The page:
Will Your Pastor Try to Pressure You To Stay Married to Your Abuser?
This chart is a side-by-side comparison of more than 25 Christian denominations and their policies on divorce. It shows whether they condone (in their official policies) divorce for
- sexual immorality/adultery
- physical abuse
- emotional abuse
- severe addictions
The chart also gives exact quotes and the links to the online official policy statements where available.
How to get the chart
- This chart will change frequently with updates, corrections, and additions, so it's being hosted on Evernote. https://www.evernote.com/l/AF2OzVcHU61OoJvgVukiZSPie_Kk6QkSzTU
- When you go to Evernote, you will see the PDF icon. Click on that to download the most recent version of the chart.
Many church associations and denominations—as well as individual churches themselves—post their official divorce policies publicly. They are often explicit about what divorces they condone. They may also have vague wording in their policy. So this "Christian Denominations and Accepted Reasons for Divorce Comparison Chart" mentions only what they say explicitly; because unless it is clearly stated, physical and emotional abuse victims don't know whether they will find support to leave or whether they will be required to stay married to a destructive dangerous person. Editor's notes have been added to chart in cases where the policy doesn't exist or is ambiguous. (This is a work in process, so I will eventually have several dozen churches/groups listed.)
Divorce Policies for these Christian Denominations/group. (Links to their policies are in the chart.)
- Evangelical Covenant Church divorce for abuse policy
- Southern Baptist Convention divorce for abuse policy
- Evangelical Free Church divorce for abuse policy
- Calvary Chapel divorce for abuse policy
- Protestant Reformed Churches in America divorce for abuse policy
- United Methodist Church divorce for abuse policy
- Presbyterian Church (USA) divorce for abuse policy
- Presbyterian Church in America (PCA) divorce for abuse policy
- Evangelical Lutheran Church in America (ELCA) divorce for abuse policy
- Lutheran Church Missouri Synod divorce for abuse policy
- Reformed Church in America (RCA) divorce for abuse policy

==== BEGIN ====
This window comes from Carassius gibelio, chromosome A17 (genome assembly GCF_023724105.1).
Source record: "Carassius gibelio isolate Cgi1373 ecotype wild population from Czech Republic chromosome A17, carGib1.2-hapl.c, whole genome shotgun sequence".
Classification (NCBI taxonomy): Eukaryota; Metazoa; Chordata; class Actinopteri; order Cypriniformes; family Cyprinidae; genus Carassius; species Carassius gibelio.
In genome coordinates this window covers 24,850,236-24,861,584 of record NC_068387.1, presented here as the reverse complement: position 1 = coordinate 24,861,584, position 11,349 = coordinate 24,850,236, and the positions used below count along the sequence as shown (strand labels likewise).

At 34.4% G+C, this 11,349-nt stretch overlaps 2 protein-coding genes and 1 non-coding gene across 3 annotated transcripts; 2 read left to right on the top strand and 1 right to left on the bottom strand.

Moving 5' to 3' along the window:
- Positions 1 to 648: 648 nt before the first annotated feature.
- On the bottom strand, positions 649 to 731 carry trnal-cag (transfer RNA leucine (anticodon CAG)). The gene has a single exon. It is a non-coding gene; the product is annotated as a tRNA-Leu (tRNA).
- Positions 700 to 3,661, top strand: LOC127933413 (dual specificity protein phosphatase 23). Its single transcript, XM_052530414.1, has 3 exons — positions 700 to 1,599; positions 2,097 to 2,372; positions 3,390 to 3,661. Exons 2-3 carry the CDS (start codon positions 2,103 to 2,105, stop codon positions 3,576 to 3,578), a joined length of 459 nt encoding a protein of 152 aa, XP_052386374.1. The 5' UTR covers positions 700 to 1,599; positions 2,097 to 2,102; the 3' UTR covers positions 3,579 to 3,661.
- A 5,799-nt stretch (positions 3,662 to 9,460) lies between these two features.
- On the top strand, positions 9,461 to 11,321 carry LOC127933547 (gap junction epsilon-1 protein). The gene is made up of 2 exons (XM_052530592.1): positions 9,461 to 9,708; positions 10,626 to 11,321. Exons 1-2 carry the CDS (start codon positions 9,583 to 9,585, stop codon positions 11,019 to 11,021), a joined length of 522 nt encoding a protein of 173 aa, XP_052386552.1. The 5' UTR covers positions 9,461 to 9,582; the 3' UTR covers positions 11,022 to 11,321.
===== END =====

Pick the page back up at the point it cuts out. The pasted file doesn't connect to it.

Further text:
- Reformed Church in the United States (RCUS) divorce for abuse policy
- Assemblies of God divorce for abuse policy
- Seventh-day Adventist divorce for abuse policy
- Episcopal Church in America divorce for abuse policy
- Anglican Church of North America divorce for abuse policy
- United Church of Christ divorce for abuse policy
- American Baptist Churches USA divorce for abuse policy
- Christian Church (Disciples of Christ) divorce for abuse policy
- African Methodist Episcopal divorce for abuse policy
- Quakers divorce for abuse policy
- Church of God in Christ divorce for abuse policy
- National Baptist Convention, USA divorce for abuse policy
- Denomination or Association divorce for abuse policy
- United Church of God divorce for abuse policy
- Association of Reformed Baptist Churches in America (ARBCA) divorce for abuse policy
- Church of the Nazarene divorce for abuse policy
7 Common Questions about Church Policies and Divorce
1. My pastor's sermons make it sound as though the vast majority of divorces are frivolous. It that true?
I remember the sermons at my old church that suggested that most divorces were for "falling out of love." And while there are some that fall in that category, according to major studies, about half of divorces are for very serious things: adultery, sexual immorality, physical abuse, emotional abuse/control, addictions, abandonment, or severe neglect.
2. Is abuse biblical grounds for divorce?
Both physical abuse (a pattern of violence, blocking your path, slapping or shoving you, restraining you, throwing things at or near you) and emotional abuse (a pattern of threats, intimidation, lying) are biblical grounds for divorce.
3. Many people say, "I want my pastor's permission to divorce. For me, he's the voice of God. Are you saying I should disobey him?"
You alone are responsible for your safety, and your children's. Your church won't act if you don't. Jesus gave you his Holy Spirit, your conscience, and wisdom when you ask for it. Often churches have been given misinformation about the effects of divorce on divorcees and children. They will tell you that you will never be happy again; your next marriage will end tragically too because "you'll bring your problems into the next marriage"; and that your kids will be destroyed, have drug/alcohol/behavior problems and their marriages will fail too. But all of this is incorrect.
According to 20 years of research, none of these are true for the vast majority of people who need to escape from long destructive or unfaithful marriages. There is research showing that you are likely to be happier if you leave a long destructive marriage. In fact, a study using Baylor University data, shows that 7 in 10 Christians are happy after divorce, that includes all divorces, both life-saving and not. And remember: Baylor is the largest Baptist university in the world. See the graph below.
4. Can My Church Legally Prohibit My Divorce...or Remarriage?